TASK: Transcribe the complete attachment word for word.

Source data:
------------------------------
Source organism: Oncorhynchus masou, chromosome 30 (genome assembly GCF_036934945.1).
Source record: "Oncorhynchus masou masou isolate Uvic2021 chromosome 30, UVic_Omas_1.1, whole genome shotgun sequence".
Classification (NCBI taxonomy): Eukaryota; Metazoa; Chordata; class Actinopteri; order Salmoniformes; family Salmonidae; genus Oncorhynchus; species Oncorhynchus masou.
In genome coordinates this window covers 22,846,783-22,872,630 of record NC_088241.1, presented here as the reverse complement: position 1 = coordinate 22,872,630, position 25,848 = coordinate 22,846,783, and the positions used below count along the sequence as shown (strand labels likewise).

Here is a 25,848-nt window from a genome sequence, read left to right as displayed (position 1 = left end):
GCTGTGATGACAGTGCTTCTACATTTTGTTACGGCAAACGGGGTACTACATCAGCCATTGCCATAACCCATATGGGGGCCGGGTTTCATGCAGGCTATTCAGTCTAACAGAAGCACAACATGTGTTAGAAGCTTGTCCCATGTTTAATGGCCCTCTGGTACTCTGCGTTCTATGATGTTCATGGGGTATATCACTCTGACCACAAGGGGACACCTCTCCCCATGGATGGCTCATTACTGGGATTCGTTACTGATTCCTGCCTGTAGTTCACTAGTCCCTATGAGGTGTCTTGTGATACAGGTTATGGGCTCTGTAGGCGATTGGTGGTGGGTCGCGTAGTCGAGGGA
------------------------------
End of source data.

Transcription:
Source organism: Oncorhynchus masou, chromosome 30 (genome assembly GCF_036934945.1).
Source record: "Oncorhynchus masou masou isolate Uvic2021 chromosome 30, UVic_Omas_1.1, whole genome shotgun sequence".
Classification (NCBI taxonomy): Eukaryota; Metazoa; Chordata; class Actinopteri; order Salmoniformes; family Salmonidae; genus Oncorhynchus; species Oncorhynchus masou.
In genome coordinates this window covers 22,846,783-22,872,630 of record NC_088241.1, presented here as the reverse complement: position 1 = coordinate 22,872,630, position 25,848 = coordinate 22,846,783, and the positions used below count along the sequence as shown (strand labels likewise).

Here is a 25,848-nt window from a genome sequence, read left to right as displayed (position 1 = left end):
GCTGTGATGACAGTGCTTCTACATTTTGTTACGGCAAACGGGGTACTACATCAGCCATTGCCATAACCCATATGGGGGCCGGGTTTCATGCAGGCTATTCAGTCTAACAGAAGCACAACATGTGTTAGAAGCTTGTCCCATGTTTAATGGCCCTCTGGTACTCTGCGTTCTATGATGTTCATGGGGTATATCACTCTGACCACAAGGGGACACCTCTCCCCATGGATGGCTCATTACTGGGATTCGTTACTGATTCCTGCCTGTAGTTCACTAGTCCCTATGAGGTGTCTTGTGATACAGGTTATGGGCTCTGTAGGCGATTGGTGGTGGGTCGCGTAGTCGAGGGA